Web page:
Fast-food’s favourite colour reigns uncontested in the food and drink industries. This is because red or pink occupies 41% of the food industry and 29% of the drink industry.
Katie Hart comments: “Longer wavelength colours, like red, are known to have a stimulating effect on recipients. They arouse us and drive us into action. At some levels, red colours increase our appetite, heart rate and even blood pressure, making us act faster, be more impulsive and potentially eat more.
“Can you see why this is such a popular colour to use in the food and drink industries, particularly fast food chains?”
Blue consistently averaged around a quarter of the best-performing brand logos of the world, with 27% in the food industry and 24% in the drink sphere.
Purple is unanimously the worst-performing brand logo colour across both industries. If you’re entering the food or drink space and are creating your logo, you should stay clear of purple!
Even as the world is deploying greener initiatives and environmental choices, green logos are yet to take over the food or drink industries. This eco-friendly colour averages 12.5% across both sectors.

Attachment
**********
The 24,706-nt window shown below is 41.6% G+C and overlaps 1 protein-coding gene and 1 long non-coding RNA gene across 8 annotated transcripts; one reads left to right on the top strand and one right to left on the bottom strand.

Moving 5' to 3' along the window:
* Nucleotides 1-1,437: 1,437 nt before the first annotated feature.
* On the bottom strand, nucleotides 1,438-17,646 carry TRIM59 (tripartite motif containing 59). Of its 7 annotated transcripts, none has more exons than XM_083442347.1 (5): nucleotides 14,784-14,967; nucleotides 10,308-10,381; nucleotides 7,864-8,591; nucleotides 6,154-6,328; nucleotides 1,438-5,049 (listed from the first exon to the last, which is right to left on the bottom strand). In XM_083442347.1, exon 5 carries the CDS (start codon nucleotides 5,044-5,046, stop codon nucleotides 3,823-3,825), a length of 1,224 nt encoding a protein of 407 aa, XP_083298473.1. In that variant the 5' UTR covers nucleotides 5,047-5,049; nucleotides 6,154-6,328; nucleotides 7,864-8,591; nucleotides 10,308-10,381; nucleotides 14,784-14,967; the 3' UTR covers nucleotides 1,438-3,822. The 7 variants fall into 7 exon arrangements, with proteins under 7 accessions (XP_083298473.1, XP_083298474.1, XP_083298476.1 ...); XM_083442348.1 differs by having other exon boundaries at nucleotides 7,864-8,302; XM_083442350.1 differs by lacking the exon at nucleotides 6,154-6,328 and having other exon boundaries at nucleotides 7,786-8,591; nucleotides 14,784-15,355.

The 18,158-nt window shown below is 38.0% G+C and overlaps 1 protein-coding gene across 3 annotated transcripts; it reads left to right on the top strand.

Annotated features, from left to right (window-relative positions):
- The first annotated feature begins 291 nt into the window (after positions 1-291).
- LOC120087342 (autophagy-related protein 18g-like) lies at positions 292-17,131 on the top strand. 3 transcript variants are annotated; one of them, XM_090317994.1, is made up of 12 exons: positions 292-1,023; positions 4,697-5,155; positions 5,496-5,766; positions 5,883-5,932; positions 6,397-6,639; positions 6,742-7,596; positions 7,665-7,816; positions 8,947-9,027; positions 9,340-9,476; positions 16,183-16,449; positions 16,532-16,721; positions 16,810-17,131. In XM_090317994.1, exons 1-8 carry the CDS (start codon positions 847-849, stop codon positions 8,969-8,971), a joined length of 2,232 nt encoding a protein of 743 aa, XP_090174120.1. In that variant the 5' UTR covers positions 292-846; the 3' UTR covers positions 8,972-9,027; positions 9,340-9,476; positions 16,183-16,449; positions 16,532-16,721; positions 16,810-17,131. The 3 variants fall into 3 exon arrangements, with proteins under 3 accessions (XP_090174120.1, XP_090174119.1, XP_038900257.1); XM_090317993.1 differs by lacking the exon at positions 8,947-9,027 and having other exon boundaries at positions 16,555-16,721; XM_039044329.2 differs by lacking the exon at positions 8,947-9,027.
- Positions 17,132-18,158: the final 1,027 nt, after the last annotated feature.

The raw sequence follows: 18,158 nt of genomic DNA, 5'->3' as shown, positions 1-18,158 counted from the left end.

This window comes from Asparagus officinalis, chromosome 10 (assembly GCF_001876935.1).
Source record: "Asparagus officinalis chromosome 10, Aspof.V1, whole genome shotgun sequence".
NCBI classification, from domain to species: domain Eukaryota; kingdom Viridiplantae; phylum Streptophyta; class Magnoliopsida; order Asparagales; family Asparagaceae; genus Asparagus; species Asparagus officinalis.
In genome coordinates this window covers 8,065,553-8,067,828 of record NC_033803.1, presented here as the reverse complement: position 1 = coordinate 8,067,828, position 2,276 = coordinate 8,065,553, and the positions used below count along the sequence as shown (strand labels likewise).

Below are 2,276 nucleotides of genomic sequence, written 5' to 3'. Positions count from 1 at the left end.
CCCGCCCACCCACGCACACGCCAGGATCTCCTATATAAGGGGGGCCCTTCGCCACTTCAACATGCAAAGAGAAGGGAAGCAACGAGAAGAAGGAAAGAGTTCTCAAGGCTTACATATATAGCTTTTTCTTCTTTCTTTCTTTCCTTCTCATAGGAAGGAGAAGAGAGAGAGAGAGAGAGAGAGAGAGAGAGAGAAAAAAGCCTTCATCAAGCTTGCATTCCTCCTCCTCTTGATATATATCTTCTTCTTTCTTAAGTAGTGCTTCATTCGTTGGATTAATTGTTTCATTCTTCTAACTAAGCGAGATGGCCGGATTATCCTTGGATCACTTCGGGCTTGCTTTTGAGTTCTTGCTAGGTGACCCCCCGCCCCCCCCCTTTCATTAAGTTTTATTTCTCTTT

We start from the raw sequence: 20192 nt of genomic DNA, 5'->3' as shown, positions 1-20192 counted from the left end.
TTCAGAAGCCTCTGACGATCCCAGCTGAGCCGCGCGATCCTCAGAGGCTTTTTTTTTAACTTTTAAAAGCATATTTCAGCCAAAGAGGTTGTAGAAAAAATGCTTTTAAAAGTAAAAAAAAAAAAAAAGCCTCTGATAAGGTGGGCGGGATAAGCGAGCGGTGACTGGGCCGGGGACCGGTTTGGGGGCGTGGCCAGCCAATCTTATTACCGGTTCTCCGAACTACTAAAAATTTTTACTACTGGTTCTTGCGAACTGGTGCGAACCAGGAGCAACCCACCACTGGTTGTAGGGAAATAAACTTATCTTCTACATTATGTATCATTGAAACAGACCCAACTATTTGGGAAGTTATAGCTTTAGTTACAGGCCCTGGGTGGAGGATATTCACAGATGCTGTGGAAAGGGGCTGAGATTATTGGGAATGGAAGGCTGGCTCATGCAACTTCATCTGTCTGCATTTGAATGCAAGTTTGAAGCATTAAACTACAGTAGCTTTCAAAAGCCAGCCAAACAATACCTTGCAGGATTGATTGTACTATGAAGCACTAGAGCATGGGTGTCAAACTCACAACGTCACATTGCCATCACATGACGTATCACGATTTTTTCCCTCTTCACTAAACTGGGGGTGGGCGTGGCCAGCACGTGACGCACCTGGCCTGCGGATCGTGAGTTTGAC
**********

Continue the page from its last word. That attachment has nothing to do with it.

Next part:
Why is finance blue in the face?
Our research found that blue is the leading brand logo colour in the finance industry with 31% of companies opting for blue tones in their logos. Blue edges out red which 28% of finance brands choose to use within their logo colour palettes.
Perhaps it’s a blessing in disguise for finance workers that red isn’t the dominating colour of the industry in what is already a high-blood pressured environment.
Katie Hart added: “Shorter wavelength colours, like blue, have an opposing effect to red. They calm us down and reduce our impulsive tendencies, lowering our heart rate too.
“These feelings of security, stability and reliability may be why the colours work so well in the tech and finance sectors. In our evolutionary past, blues would be associated with large sources of water and clear skies. These are usually conducive to us being relaxed, provided for and feeling safe.”
What’s made the tech industry black and blue?
With a combined worth of roughly $5.2 trillion as of 2021, you could say the tech industry as a whole is anything but battered and bruised. However, blue and black dominate the industry, controlling 53% of the total best-performing brand logos of the world.